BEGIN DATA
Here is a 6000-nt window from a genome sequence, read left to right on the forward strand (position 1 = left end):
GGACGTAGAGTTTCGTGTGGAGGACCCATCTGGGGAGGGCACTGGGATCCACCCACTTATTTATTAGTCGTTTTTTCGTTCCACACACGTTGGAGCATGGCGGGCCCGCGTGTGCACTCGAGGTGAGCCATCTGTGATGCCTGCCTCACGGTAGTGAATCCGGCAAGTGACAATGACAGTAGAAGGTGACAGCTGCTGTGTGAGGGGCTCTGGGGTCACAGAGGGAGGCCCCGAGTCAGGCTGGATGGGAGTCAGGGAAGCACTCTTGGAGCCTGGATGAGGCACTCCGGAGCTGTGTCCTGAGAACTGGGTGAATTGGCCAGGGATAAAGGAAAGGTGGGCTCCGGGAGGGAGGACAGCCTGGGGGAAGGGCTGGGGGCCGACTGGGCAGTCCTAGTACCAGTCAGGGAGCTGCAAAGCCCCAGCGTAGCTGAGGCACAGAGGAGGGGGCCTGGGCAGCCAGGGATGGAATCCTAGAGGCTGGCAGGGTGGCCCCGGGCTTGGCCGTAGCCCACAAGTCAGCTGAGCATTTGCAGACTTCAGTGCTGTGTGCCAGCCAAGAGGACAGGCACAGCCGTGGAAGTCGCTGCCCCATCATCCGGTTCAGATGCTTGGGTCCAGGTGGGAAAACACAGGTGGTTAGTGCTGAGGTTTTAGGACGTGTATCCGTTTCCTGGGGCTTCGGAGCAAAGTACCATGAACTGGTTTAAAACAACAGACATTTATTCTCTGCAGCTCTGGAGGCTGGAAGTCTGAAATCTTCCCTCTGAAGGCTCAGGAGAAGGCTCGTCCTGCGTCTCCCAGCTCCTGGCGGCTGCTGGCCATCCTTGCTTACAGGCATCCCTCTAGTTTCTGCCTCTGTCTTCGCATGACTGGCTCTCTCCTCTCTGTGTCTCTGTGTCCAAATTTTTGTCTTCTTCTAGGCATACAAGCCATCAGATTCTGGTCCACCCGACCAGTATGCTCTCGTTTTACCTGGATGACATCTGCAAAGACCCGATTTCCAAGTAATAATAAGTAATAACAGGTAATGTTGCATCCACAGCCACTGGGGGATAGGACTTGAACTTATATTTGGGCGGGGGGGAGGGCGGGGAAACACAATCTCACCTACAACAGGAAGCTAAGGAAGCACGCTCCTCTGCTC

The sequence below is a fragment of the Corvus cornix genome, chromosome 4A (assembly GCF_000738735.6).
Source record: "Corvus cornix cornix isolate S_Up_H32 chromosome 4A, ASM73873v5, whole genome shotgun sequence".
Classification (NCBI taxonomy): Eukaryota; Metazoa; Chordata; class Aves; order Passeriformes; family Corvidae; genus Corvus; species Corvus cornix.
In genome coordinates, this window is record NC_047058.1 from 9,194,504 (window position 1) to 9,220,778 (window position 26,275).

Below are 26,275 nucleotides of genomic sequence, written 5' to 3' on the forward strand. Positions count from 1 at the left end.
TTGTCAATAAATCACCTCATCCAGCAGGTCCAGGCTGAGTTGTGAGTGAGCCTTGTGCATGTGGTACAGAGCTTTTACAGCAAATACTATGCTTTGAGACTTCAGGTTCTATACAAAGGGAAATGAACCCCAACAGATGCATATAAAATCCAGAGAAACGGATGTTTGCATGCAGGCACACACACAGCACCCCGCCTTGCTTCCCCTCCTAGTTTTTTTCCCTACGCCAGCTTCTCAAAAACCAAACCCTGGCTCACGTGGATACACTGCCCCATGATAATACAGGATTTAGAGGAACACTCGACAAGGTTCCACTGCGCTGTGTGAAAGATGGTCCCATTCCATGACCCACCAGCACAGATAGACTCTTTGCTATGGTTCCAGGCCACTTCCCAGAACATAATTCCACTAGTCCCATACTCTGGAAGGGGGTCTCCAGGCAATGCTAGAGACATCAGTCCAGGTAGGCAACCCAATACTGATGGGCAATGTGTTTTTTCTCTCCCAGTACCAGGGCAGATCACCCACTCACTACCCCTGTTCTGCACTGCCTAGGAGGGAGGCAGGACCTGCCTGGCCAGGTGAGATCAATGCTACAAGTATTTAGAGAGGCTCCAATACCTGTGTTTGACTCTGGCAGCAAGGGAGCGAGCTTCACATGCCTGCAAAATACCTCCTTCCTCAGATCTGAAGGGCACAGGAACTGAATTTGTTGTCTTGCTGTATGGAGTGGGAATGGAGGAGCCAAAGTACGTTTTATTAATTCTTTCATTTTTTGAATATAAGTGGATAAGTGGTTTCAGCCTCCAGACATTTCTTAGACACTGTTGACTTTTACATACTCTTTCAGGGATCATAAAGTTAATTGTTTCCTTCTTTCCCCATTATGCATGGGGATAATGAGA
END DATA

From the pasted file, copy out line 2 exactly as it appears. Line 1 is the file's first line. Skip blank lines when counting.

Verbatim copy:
GGACGTAGAGTTTCGTGTGGAGGACCCATCTGGGGAGGGCACTGGGATCCACCCACTTATTTATTAGTCGTTTTTTCGTTCCACACACGTTGGAGCATGGCGGGCCCGCGTGTGCACTCGAGGTGAGCCATCTGTGATGCCTGCCTCACGGTAGTGAATCCGGCAAGTGACAATGACAGTAGAAGGTGACAGCTGCTGTGTGAGGGGCTCTGGGGTCACAGAGGGAGGCCCCGAGTCAGGCTGGATGGGAGTCAGGGAAGCACTCTTGGAGCCTGGATGAGGCACTCCGGAGCTGTGTCCTGAGAACTGGGTGAATTGGCCAGGGATAAAGGAAAGGTGGGCTCCGGGAGGGAGGACAGCCTGGGGGAAGGGCTGGGGGCCGACTGGGCAGTCCTAGTACCAGTCAGGGAGCTGCAAAGCCCCAGCGTAGCTGAGGCACAGAGGAGGGGGCCTGGGCAGCCAGGGATGGAATCCTAGAGGCTGGCAGGGTGGCCCCGGGCTTGGCCGTAGCCCACAAGTCAGCTGAGCATTTGCAGACTTCAGTGCTGTGTGCCAGCCAAGAGGACAGGCACAGCCGTGGAAGTCGCTGCCCCATCATCCGGTTCAGATGCTTGGGTCCAGGTGGGAAAACACAGGTGGTTAGTGCTGAGGTTTTAGGACGTGTATCCGTTTCCTGGGGCTTCGGAGCAAAGTACCATGAACTGGTTTAAAACAACAGACATTTATTCTCTGCAGCTCTGGAGGCTGGAAGTCTGAAATCTTCCCTCTGAAGGCTCAGGAGAAGGCTCGTCCTGCGTCTCCCAGCTCCTGGCGGCTGCTGGCCATCCTTGCTTACAGGCATCCCTCTAGTTTCTGCCTCTGTCTTCGCATGACTGGCTCTCTCCTCTCTGTGTCTCTGTGTCCAAATTTTTGTCTTCTTCTAGGCATACAAGCCATCAGATTCTGGTCCACCCGACCAGTATGCTCTCGTTTTACCTGGATGACATCTGCAAAGACCCGATTTCCAAGTAATAATAAGTAATAACAGGTAATGTTGCATCCACAGCCACTGGGGGATAGGACTTGAACTTATATTTGGGCGGGGGGGAGGGCGGGGAAACACAATCTCACCTACAACAGGAAGCTAAGGAAGCACGCTCCTCTGCTC